CONCERTO - Guaranteed Component Assembly with Round Trip Analysis for Energy Efficient High-integrity Multi-core Systems
Project website: http://www.concerto-project.org
(2013-2016) Emerging embedded systems platforms harnessing new heterogeneous, multi-core architectures to enable the next generation of powerful mission-critical applications are demanding across-the-board advances in all areas of design and development to fulfill their promise. The integration of component-based design with model-driven development creates a potent combination especially capable of mastering the complexity of these new systems.
Beneficiary: Budapest University of Technology and Economics
CONCERTO deliveres a reference multi-domain architectural framework for complex, highly concurrent and multi-core systems, where non-functional properties (including real-time, dependability, and energy management) are established for individual components, derived for the overall system at design time, and preserved by construction and monitoring at run-time.
The CONCERTO framework integrates:
- Correctness-by-construction for multi-core systems with innovative model-to-code transformation techniques targeted at their special characteristics.
- A multi-view, hierarchical cross-domain design space sufficiently rich to enable a compositional approach to the next generation of complex, heterogeneous platform architectures.
- Support for iterative and incremental development of multi-core systems through simulation and early model-based analysis, with fully automated back propagation of results to the user model.
- Hardware modeling facilities equipped to cope with the new generation of heterogeneous, multi-core platforms.
- Advances in run-time monitoring of mission- and operation-critical non-functional properties such as energy consumption on partitioned and multi-core processor architectures.
The applicability of the CONCERTO solutions to multiple industrial domains (including aerospace, telecoms, automotive, petroleum and medical) is ensured through the elaboration of representative industrial use cases.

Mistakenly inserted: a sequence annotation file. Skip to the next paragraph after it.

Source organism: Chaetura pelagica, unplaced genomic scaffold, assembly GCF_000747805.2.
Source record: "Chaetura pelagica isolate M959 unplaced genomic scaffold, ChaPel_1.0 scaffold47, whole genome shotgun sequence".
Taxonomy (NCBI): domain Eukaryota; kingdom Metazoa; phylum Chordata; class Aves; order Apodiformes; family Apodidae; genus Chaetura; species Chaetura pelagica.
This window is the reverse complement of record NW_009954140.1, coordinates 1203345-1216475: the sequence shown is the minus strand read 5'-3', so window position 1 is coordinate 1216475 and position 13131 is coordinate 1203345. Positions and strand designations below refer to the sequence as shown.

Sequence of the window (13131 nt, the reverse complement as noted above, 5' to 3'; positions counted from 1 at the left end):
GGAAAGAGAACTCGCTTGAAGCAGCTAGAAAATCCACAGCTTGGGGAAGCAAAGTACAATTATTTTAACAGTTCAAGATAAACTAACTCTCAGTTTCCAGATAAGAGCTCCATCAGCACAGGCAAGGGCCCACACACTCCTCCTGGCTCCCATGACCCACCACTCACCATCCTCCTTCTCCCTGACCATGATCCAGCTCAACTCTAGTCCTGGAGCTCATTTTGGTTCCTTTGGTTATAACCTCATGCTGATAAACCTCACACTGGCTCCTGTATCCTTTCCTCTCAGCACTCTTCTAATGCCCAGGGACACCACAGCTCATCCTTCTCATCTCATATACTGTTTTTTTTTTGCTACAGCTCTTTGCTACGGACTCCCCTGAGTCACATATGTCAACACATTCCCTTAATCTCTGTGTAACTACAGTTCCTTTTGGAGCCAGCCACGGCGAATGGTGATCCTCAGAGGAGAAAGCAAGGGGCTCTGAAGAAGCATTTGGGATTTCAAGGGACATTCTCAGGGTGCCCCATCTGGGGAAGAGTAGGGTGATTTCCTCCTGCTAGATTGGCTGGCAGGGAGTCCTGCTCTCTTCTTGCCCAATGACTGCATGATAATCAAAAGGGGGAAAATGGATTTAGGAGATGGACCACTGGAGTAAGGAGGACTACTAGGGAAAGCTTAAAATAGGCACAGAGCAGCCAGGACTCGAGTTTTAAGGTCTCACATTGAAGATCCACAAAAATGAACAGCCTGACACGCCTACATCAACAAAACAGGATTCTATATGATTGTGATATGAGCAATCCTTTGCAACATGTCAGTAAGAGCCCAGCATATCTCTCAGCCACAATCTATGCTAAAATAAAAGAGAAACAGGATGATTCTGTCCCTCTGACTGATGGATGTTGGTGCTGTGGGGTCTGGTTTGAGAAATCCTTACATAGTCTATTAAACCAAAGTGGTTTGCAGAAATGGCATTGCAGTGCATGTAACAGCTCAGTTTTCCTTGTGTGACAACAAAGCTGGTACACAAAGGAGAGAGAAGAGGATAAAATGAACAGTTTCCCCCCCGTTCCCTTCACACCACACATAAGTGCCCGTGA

The international consortium consisted of 15 members from 8 European countries (see the project webpage). The Hungarian partners were the Budapest University of Technology and Economics (leader of the "small consortium") and the AENSys Informatics Ltd., Szeged. Participating organisation units of BME were the Healthcare Technologies Knowledge Centre, the Department of Measurement and Information Systems, and the Department of Automation and Applied Informatics.
The Hungarian partners elicited the non-functional requirements relevant to the medical domain. Particular attention was paid to those non-functional requirements that could contribute to the certification, system performance, safety, verification and documentation, and to domain-specific requirements for the model simulation. They looked for solutions to provide seamless integration of the CONCERTO methodology into the medical, and in particular the telehealth and telecare domain with special attention to low-end medical devices used by non-specialists in the home environment. Appropriate analysis methodologies were identified for timing and analysis of subsystem behaviours, in compliance with medical system safety standards and support for certification requirements.
The medical use case run on a mobile computing platform with example patient monitoring devices, primarily as a telecare application. The CONCERTO toolset was used to evaluate the interaction between safety critical and functional aspects of the use case, partitioning between applications and timing characteristics of the system and interaction with the operating system. Qualitative and, if applicable, quantitative comparisons were made with other tools and techniques used in the medical and especially in the telecare domain. For the medical domain one of the key metrics considered was the benefit to requirement traceability and verification activities. An overall assessment of the various CONCERTO tools were provided in terms of usability, advantages, and areas for improvements.
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